“No matter what I did I couldn’t change it. I was assured by my sponsor that I just needed to work the steps, clean house, not drink, go to meetings, and help others”
Thanks to my Higher Power and Alcoholics Anonymous I have two dozen years of sobriety. I went to an addictions doctor because I was concerned about my drinking. He said that if I was worried about how much I drank, that I was an alcoholic, and I should go to Alcoholics Anonymous.
He had me answer the questions in the pamphlet he gave me and then convinced me that my concern was justified. He called a woman from his 12th step list and I asked her if she’d take me to a meeting that night. She did and I have never had a drink since. The obsession was lifted from me entirely.
However, as soon as I stopped drinking I stopped breathing properly. I felt like I was smothering and was aware of every breath I took and of my heartbeat. Crazy-making! No matter what I did I couldn’t change it. I was assured by my sponsor that I just needed to work the steps, clean house, not drink, go to meetings, and help others. I did all that and more.
I was encouraged to get into service so I could get out of myself. Right away I got active in service to my group and AA as a whole. I had a phone shift for seven years, was on the 12th step list, took on being Intergroup representative for my group, and became finance chair for Vancouver and the Lower Mainland. That was terrifying as I was almost phobic about figures but I was taught that “you don’t say no to an AA request.”
I took AA into the women’s prison, got active on the rally committee, wrote to an AA loner in Thailand and a woman in prison, had a monthly column in the Grassroots and contributed articles to The Grapevine. The CPC committee got me interested in helping graduating doctors to diagnose alcoholism. Etcetera, etcetera, and etcetera.
Women asked me to sponsor them. All the wild women with their hair on fire came to or were directed to me. At one point I had ten sponsees. Too much has never been enough for me. I once sponsored a severely schizophrenic woman who would do things like cut her arm into the bone because I wasn’t instantly available to her! Imagine how stressful that was.
“Still, the promises eluded me”
Still, the promises eluded me. I was sure it must be my fault so I took on more and more. More steps where I dug until I bled, more sponsees, more service work, more, more, and more. I ran and ran until I hit a wall—hard. One night at my home group, there I was, Mrs. AA, eight years sober and unable to move or speak. Breakdown!
At times during those years I had talked to my sponsor about going into therapy. I gave her way too much power, instead of talking to my Higher Power. She assured me that if I just kept working my steps I’d get well.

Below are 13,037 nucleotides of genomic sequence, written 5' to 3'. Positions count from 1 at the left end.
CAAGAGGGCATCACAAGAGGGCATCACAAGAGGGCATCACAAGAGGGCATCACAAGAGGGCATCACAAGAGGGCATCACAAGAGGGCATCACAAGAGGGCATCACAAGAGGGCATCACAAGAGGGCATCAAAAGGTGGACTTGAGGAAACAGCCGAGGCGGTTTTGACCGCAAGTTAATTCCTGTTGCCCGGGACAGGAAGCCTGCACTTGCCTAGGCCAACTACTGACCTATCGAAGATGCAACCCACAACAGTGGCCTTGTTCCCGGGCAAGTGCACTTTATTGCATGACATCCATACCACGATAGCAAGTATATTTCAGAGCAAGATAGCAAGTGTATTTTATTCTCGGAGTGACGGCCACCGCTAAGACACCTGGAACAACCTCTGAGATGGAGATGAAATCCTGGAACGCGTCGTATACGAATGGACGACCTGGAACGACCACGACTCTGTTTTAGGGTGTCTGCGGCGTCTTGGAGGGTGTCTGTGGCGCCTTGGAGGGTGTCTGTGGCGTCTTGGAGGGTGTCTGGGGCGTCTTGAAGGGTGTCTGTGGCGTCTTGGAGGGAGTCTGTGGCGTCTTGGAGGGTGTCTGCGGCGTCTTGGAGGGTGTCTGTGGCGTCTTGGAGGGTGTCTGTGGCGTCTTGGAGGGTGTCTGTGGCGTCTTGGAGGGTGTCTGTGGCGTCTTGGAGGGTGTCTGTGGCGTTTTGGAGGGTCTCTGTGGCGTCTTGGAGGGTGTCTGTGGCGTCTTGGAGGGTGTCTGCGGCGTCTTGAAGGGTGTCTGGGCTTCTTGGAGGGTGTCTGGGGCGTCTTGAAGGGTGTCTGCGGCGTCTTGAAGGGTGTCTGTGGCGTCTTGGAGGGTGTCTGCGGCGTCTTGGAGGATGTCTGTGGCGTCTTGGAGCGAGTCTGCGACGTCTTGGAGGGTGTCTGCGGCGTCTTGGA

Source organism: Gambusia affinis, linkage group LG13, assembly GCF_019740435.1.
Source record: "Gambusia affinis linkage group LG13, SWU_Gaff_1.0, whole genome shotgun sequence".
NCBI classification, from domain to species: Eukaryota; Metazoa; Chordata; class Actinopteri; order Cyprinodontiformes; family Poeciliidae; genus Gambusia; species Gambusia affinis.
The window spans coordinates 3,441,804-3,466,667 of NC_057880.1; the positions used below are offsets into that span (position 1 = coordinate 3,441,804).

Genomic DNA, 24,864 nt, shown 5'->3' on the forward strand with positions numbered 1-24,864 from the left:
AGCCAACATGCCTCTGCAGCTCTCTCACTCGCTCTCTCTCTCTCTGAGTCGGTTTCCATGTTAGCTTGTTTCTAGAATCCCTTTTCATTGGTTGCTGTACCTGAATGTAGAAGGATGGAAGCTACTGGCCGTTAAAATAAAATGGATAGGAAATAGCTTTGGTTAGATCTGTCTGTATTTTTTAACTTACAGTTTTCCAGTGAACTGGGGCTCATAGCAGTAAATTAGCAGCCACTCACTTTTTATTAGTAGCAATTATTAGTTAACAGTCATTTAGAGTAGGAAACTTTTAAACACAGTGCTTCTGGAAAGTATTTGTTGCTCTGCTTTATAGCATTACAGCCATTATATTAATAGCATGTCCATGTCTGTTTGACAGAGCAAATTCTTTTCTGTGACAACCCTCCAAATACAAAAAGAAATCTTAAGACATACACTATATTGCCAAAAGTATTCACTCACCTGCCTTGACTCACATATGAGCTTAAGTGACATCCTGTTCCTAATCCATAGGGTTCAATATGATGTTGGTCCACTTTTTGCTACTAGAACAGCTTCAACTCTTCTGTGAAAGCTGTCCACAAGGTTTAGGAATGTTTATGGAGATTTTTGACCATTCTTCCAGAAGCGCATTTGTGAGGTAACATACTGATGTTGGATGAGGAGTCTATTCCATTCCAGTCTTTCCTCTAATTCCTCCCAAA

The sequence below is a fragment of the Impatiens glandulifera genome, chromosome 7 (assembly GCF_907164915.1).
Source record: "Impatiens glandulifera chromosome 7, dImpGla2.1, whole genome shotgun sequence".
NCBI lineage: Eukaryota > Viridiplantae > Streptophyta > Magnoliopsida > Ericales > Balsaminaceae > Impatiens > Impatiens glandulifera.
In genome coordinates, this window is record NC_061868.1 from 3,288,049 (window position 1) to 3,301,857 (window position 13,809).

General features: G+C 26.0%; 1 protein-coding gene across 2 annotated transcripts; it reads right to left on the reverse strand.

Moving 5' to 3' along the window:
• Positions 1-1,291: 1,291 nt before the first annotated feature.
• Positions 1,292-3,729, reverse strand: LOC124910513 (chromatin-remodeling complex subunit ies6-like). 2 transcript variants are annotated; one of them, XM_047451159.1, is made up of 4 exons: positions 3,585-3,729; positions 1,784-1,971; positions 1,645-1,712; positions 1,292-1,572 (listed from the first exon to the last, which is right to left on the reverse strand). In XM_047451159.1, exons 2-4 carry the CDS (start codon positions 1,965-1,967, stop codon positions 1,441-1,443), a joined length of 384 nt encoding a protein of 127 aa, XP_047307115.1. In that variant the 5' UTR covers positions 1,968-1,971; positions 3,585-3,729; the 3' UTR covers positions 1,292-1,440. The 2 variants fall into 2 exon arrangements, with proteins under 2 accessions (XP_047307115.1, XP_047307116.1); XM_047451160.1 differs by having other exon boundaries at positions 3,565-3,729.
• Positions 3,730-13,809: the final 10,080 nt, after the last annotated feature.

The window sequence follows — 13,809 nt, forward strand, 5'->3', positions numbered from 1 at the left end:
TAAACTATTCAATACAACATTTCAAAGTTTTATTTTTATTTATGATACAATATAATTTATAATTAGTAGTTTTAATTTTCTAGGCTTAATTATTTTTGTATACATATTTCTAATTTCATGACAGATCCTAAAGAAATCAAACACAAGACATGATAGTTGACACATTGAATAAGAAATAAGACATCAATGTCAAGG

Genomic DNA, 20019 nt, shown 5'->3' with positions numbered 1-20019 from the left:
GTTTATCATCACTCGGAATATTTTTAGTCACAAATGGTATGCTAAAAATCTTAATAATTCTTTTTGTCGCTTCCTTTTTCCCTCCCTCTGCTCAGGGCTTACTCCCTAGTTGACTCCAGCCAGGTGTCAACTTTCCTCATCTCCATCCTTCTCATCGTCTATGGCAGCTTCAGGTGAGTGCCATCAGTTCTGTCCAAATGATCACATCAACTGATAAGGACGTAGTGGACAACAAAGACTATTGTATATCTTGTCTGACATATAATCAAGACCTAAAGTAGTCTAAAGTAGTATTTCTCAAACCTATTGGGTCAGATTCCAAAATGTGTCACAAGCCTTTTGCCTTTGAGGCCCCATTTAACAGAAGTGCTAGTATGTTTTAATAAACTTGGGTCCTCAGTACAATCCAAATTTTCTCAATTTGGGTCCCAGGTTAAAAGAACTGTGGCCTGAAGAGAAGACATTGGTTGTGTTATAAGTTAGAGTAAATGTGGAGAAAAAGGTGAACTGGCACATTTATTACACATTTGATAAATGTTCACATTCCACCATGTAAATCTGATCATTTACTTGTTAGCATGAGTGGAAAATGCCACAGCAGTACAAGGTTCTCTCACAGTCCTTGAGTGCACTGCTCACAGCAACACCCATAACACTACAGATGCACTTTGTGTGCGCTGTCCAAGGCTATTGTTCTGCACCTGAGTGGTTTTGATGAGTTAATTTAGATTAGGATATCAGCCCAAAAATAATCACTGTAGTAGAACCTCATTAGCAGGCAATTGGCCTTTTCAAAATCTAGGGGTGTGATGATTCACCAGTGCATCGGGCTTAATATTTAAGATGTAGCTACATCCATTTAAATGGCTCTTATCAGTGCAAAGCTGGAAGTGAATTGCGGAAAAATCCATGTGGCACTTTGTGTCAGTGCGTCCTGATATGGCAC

When I came unglued I was fortunate, thank God, to have a sponsee who was a therapist and had shared her journey of depression with me. When she told me she was on medication I had a hard time to keep myself from saying what my sponsor had told me: “Meds will shut you off from the sunlight of the spirit.”
Anti-depressants were a hot-button topic back then. Never shy to speak out, I stood at the podium and strongly suggested that AAs who didn’t have an M.D. degree should keep their damned opinions to themselves. I spoke about one poor man I knew who was told he should give up his medication because he “wasn’t really sober” if he took it. He stopped and his schizophrenia caused him to try to kill his family and himself.
A mentally ill friend committed suicide after he and his wife were hounded by AA members. She ended up in the psychiatric ward. Both were sober, and both were mentally ill. Suicide occurs too frequently and people wonder what they could have done to help, when it’s too late.
“Many of my behaviours are caused by mental illness and are not character defects”
What helps me is even the minimum of understanding that I can’t do more than what I’m doing and that many of my behaviours are caused by mental illness and are not character defects. This is not to say that I don’t have many faults! I have faults, just as we all have faults, and I humbly ask my God to remove them.
Back to my falling apart. Suddenly I wasn’t the active, vibrant Mrs. AA that everyone had been seeing. I was hurting, confused, and distraught. I had to let go of all my sponsees. They all cried and some got angry. How could I do this to them? I had no choice. I had to drop all my service work and there I was—the hole in the doughnut.
I had become so depressed that I couldn’t go to meetings. When I shared at my home group that I was feeling suicidal, people avoided me and didn’t call—despite my being in bed for five weeks. Where was this famous love of one alcoholic for another? Disillusionment quickly followed.
I left AA and entered therapy with a psychiatrist who told me that AA didn’t keep me sober—that I did. Soon he became my Higher Power and I became totally dependent on him. I had had a childhood full of pain and terror with a criminally insane, violent mother. My alcoholic father hid behind a newspaper and appeared not to notice the bruises and welts that covered my body. I ended up in braces from ankle to hip, because of her neglect. My feet and legs had been damaged by shoes that were much too small. At 2 ½ years of age she took me to a man who abused me for years.
My psychiatrist’s diagnoses were: severe depression, bipolar disorder, high anxiety and panic attacks, post-traumatic stress disorder, severe obsessive-compulsive disorder, etcetera, etcetera.